Contemporary romance’s love affair with billionaire heroes continues. My assertion that being a billionaire is akin to living on another planet and that the transition is not as simple as “now I can afford to buy shoes” continues. In this first book in the Billionaire Bad Boys series by M. Malone, sets up the novels that follow while bring together a big lug and a sweet young woman.
From Amazon (with comments from me): Tank Marshall has anger issues. (He has PTSD, is scary for a living, and keeps weapons in his home.) Years ago he swore off fighting but everything in his life lately is out of control. (Not good for the guy with PTSD). His mom’s cancer is back and the deadbeat dad he hasn’t seen in years is offering an inheritance in exchange for redemption. (As is the way of fiction, he managed to abandon his wife and young sons, spread his seed to others, and make billions at the same time because that last thing is apparently quite straightforward.) So he prowls the streets at night, looking for an outlet for the rage. (He is introduced to the reader while looking for victims to defend and bad guys to pummel.)
There’s only one person that keeps him anchored in the midst of the chaos. One person untouched by violence and money and lies. Emma Shaw. (Redemptive Female – Table for One!)But the one thing that Tank hasn’t learned yet is that when billions are at stake, there’s no such thing as innocent. Because the only woman he trusts is the last woman he should. (This is an overstatement.)
Money. Changes. Everything. (I hear this is true, but would love to test it personally.)
As the first book in Malone’s series, the streets are not paved with gold yet, but Tank and his brother have received some money from their father. Not being stupid and needing to pay for medical expenses (*see photo below), they accepted the money, but being honourable, they are not sure they want to take all of it, or pay the price their dad requires for it, specifically spending time with him. Dealing with his father’s machinations, Tank has been spending a lot of time at his lawyer’s office and is warm for the form of the receptionist, Emma. She, in turn, has noticed him, at 6’5″ it’s hard not to, but he seems like a bad news and she has been trying to resist his weekly dinner invitation. When their paths cross outside the office, their relationship tentatively begins.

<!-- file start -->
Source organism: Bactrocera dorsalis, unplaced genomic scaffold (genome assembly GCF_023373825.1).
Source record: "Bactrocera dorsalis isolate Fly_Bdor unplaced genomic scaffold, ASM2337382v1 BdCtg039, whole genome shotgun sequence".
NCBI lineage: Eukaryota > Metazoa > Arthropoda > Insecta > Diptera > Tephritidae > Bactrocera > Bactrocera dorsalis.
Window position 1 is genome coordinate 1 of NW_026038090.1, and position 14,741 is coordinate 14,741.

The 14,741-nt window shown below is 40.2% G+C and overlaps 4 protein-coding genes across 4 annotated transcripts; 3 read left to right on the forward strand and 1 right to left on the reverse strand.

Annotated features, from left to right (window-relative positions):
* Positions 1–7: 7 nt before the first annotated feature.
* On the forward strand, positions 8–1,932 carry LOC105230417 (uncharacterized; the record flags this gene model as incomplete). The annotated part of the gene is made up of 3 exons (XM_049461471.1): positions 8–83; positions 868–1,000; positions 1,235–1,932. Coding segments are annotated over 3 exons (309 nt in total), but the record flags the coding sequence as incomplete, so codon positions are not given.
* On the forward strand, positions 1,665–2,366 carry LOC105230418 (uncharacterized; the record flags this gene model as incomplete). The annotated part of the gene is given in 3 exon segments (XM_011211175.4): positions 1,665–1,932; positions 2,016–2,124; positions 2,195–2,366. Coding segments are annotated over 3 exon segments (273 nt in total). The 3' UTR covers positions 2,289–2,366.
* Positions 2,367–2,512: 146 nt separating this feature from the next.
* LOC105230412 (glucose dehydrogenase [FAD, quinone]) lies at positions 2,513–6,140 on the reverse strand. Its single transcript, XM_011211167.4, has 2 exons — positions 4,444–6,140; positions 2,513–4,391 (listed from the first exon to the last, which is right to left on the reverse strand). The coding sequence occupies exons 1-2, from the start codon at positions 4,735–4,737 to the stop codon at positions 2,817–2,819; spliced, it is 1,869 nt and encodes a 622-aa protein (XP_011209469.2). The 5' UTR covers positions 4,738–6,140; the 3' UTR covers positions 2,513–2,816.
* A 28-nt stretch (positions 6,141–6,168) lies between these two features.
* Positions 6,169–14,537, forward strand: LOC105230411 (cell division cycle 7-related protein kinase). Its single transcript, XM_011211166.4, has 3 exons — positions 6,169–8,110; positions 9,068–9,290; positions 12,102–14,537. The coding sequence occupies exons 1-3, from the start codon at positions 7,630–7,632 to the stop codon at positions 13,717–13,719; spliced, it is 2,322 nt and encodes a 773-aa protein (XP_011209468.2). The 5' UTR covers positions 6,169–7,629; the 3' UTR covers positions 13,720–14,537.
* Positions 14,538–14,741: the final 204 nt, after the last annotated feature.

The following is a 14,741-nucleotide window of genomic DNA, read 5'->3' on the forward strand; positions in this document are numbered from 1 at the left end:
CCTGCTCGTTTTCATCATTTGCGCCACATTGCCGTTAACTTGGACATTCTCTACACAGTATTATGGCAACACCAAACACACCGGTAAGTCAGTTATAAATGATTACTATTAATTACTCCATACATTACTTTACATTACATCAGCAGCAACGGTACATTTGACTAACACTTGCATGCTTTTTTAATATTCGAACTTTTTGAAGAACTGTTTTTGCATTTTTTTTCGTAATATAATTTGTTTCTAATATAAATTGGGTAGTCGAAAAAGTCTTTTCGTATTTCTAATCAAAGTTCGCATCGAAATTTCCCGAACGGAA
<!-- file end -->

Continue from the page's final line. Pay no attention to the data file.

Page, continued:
Like Tank, Emma has a history of trauma. Her parents were murdered during a home invasion during which she was hidden and therefore spared. Trying to get herself back on track, she wants to return to university with an eye to veterinary college and really needs money for tuition. When the nice old man she brings documents to offers her a MILLION DOLLARS if she can convince Tank to visit and she agrees which is, let’s all admit, a perfectly sensible thing to do. You can imagine what happens next: They fall hard and fast, she learns he is sweet beneath his behemoth exterior – even though the author often conveniently ignores their height difference – and everything is daisies and candy floss for about 10 minutes until all of the sundry plot complications explode simultaneously.
I didn’t dislike Tank, but I didn’t particularly like it either and at some point I am going to write a diatribe about overkill in romance plotting, but not today as I was more concerned with the ongoing romance trope that violence management issues can be cured by love: “Ever since the beginning, being around you has been one of the only times I feel calm. Happy. You center me, Emma.” Is it her responsibility to keep him that way? Can his outbursts really be that selective? What happens when he doesn’t feel calm around her? Will it involve all of the guns he keeps in his closet? The reader sees him respond with disproportionate violence when defending people, so how far does “but he would never hurt me” go?
*the photo below